A feud between private ambulance companies and local fire departments, with millions of dollars in profits on the line, underpins another battle about a ballot measure to restrict taxation in California that looms over the end of the legislative session.
American Medical Response, the Colorado-based corporation also known as AMR that reigns in the medical transportation services industry, has poured more than $3 million into the November 2024 initiative that would increase the requirements for implementing taxes, fees and other government charges — the single largest donor so far outside of its sponsor, the California Business Roundtable.
The contributions from AMR stand out especially in a campaign that has otherwise primarily garnered backing from real estate interests. Spokesperson Jason Sorrick said the company wants to stop fire departments from charging paramedics for the fire engines that respond to medical calls alongside them — fees that Sorrick said can add more than $1,000 to a patient’s ambulance bill and amount to taxing them again for a taxpayer-funded service.
“These charges prevent us from increasing wages and improving benefits for our paramedics and EMTs. They also limit our ability to improve or enhance our services because the revenue we are collecting is going to cover fire department overhead that has already been covered by taxpayers,” Sorrick said in a statement. “The intent is to let the voter, and thus the patient, decide if this practice is acceptable.”
Opponents say the fire departments that back up paramedics on these calls are providing a supplemental service, so eliminating their fees would shift the cost to taxpayers, boosting the profits of AMR and its peers.
Some speculate that, in a sector where private companies regularly square off against emergency services agencies for lucrative exclusive contracts to provide ambulance rides in a community, AMR sees an advantage in limiting the ability of its public competitors to fund operations.
“It is painful to imagine why an out-of-state company with a mission to make a difference by caring for people in need would contribute millions of dollars-worth of its profits toward an initiative that will undermine publicly-provided emergency services to our communities,” Neil McCormick, chief executive officer of the California Special Districts Association, said in a statement.
The California Business Roundtable initiative, dubbed the Taxpayer Protection and Government Accountability Act, secured its eligibility for the November 2024 ballot in February, but it suddenly threatens to become a central focus of the final stretch of the legislative session, which ends on Sept. 14.
A proposed ballot measure introduced last week with the backing of Assembly Speaker Robert Rivas, a Salinas Democrat, would flip the initiative’s own higher standards against it, requiring that changes to the threshold for approving state and local taxes pass by that same margin. That would mean the California Business Roundtable initiative would need to secure two-thirds support from the electorate, rather than a simple majority, a high hurdle for a statewide measure.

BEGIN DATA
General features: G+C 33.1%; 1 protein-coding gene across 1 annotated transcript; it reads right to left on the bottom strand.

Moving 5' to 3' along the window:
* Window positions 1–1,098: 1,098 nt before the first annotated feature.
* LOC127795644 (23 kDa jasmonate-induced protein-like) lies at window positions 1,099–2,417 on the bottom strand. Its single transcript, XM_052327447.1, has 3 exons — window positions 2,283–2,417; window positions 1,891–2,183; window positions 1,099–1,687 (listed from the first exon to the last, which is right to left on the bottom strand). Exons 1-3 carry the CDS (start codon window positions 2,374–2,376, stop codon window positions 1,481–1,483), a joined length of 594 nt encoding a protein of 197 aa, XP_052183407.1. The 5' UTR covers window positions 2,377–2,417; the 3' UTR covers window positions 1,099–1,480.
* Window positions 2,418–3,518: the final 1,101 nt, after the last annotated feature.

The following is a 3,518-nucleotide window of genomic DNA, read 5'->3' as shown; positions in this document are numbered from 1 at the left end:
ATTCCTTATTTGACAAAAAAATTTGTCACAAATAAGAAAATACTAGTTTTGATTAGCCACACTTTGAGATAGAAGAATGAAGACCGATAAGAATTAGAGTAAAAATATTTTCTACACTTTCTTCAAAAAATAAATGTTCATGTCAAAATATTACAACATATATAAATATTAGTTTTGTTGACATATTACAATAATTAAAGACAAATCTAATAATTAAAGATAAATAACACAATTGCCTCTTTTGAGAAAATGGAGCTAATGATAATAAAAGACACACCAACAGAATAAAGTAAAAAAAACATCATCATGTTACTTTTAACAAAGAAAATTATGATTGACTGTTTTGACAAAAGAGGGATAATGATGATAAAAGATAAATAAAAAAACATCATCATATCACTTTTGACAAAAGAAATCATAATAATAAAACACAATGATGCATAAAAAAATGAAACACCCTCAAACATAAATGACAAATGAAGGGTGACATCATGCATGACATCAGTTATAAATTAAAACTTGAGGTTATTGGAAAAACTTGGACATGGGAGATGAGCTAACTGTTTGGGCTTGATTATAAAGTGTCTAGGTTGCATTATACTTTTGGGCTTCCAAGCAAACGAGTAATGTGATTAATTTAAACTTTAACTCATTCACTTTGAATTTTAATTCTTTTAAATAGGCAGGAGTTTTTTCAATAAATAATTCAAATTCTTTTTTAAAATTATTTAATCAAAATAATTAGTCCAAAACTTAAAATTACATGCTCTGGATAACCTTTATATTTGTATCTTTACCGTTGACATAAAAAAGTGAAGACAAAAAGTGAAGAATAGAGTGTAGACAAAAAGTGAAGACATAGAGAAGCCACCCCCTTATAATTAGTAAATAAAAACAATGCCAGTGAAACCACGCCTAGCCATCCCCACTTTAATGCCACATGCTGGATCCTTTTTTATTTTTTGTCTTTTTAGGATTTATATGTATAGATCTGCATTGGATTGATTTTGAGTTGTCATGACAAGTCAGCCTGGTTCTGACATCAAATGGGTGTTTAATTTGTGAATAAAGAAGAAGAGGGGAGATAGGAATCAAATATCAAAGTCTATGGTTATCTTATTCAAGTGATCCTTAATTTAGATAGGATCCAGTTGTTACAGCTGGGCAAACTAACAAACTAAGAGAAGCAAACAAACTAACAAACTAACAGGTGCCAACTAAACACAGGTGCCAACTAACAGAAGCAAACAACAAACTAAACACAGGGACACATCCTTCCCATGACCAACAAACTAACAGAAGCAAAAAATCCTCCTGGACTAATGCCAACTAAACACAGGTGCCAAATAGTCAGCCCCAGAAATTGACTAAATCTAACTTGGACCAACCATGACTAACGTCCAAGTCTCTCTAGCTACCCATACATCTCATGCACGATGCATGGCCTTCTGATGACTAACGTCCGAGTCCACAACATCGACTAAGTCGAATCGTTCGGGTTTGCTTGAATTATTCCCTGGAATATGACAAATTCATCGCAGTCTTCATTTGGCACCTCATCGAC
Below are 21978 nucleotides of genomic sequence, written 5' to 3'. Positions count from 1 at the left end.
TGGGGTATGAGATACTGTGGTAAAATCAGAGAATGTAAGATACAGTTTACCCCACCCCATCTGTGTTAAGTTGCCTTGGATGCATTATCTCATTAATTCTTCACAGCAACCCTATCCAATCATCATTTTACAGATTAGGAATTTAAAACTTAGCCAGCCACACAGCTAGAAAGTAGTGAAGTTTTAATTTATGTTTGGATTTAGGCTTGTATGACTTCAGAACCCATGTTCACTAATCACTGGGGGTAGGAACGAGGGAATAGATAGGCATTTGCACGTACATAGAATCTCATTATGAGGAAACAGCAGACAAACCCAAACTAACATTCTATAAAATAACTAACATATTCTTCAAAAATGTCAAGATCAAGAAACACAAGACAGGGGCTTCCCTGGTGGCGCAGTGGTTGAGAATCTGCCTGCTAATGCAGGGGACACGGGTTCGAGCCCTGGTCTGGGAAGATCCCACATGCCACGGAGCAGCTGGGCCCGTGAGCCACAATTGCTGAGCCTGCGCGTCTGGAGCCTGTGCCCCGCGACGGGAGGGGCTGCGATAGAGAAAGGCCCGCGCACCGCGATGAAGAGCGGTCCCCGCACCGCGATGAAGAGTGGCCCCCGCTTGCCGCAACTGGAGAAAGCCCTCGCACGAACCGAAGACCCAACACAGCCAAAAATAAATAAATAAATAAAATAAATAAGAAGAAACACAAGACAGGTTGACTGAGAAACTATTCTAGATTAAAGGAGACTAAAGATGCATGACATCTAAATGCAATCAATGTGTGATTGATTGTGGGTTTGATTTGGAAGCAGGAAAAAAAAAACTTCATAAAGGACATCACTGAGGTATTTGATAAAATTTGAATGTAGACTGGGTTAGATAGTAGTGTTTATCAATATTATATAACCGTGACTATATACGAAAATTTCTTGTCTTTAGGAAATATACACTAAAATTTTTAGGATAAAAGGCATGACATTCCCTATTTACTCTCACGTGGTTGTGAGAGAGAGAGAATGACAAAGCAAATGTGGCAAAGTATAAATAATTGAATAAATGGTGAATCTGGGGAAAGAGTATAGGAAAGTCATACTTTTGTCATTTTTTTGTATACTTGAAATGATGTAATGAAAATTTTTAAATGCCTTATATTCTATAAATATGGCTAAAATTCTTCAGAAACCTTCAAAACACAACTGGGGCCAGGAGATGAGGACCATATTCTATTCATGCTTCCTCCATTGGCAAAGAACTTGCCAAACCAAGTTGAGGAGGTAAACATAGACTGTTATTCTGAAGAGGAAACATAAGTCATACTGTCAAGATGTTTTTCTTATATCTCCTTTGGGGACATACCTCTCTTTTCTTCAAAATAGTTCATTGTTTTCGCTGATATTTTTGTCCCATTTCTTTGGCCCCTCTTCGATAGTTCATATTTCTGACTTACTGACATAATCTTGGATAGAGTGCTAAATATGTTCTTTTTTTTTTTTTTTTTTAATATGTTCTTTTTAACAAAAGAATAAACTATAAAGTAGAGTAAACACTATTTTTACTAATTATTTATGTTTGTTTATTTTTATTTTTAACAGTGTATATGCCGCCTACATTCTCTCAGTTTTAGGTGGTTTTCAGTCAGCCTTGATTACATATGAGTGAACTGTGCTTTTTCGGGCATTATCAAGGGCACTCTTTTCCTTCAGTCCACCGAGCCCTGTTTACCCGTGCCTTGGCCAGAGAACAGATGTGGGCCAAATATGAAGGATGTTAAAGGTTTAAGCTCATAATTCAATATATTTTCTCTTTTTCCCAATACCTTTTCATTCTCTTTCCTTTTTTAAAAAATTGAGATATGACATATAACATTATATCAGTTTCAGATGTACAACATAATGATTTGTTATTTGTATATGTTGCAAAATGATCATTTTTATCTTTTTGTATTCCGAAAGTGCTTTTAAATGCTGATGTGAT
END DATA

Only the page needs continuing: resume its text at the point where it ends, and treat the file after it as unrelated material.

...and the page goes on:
If the Legislature rushes this counterproposal through by the end of session, it could appear on the March ballot, before voters weigh in on the California Business Roundtable initiative. It advanced out of its first committee on Wednesday, and would need to pass by two-thirds in both chambers in the next month.
“Clearly there’s a pattern of people trying to use the initiative process to change the rules of the game for their own interests and I would just like things to be implemented fairly,” said Assemblymember Chris Ward, the San Diego Democrat who is carrying the legislative measure. “It just made all the sense in the world to me to say, ‘Look, if you’re going to try to move the goalpost, then you should have the same proportion of voters agree with you.’”
The situation is reminiscent of 2018, when the California Business Roundtable sponsored another initiative, funded largely by soda companies, that would have raised the threshold for passing local taxes. That proposal was pulled from the ballot after a last-minute deal with the Legislature to prohibit cities and counties from passing new soda taxes for more than a decade.
For now, lawmakers and other opponents of the proposed tax restrictions are brushing off any notion of negotiations this time around. But they seem perplexed by what the initiative’s major funders are after.
Carolyn Coleman, executive director of the League of California Cities, said she was unsure why companies who do business with their communities would want to restrict the tax revenue they need to pay for those services. She compared it to “biting the hand that feeds them.”
“A measure that makes it harder for cities to have the resources to do what is necessary and important to serve their residents, to have a service provider like AMR contribute to that is sort of surprising to us,” Cole said.
AMR made three contributions to the initiative committee in spring 2022, totaling $3.1 million, or about a fifth of all money raised since it launched in late 2021, according to campaign finance records. The ambulance company sent another $500,000 to the California Business Roundtable’s political action committee — which has put about $6.4 million into its initiative campaign so far — during that time.
Meanwhile, contributions from investment companies, developers, property managers and builders make up nearly 40% of the $16.5 million raised by the campaign — and more than 90% of the $12.8 million donated to the California Business Roundtable’s committee since 2021.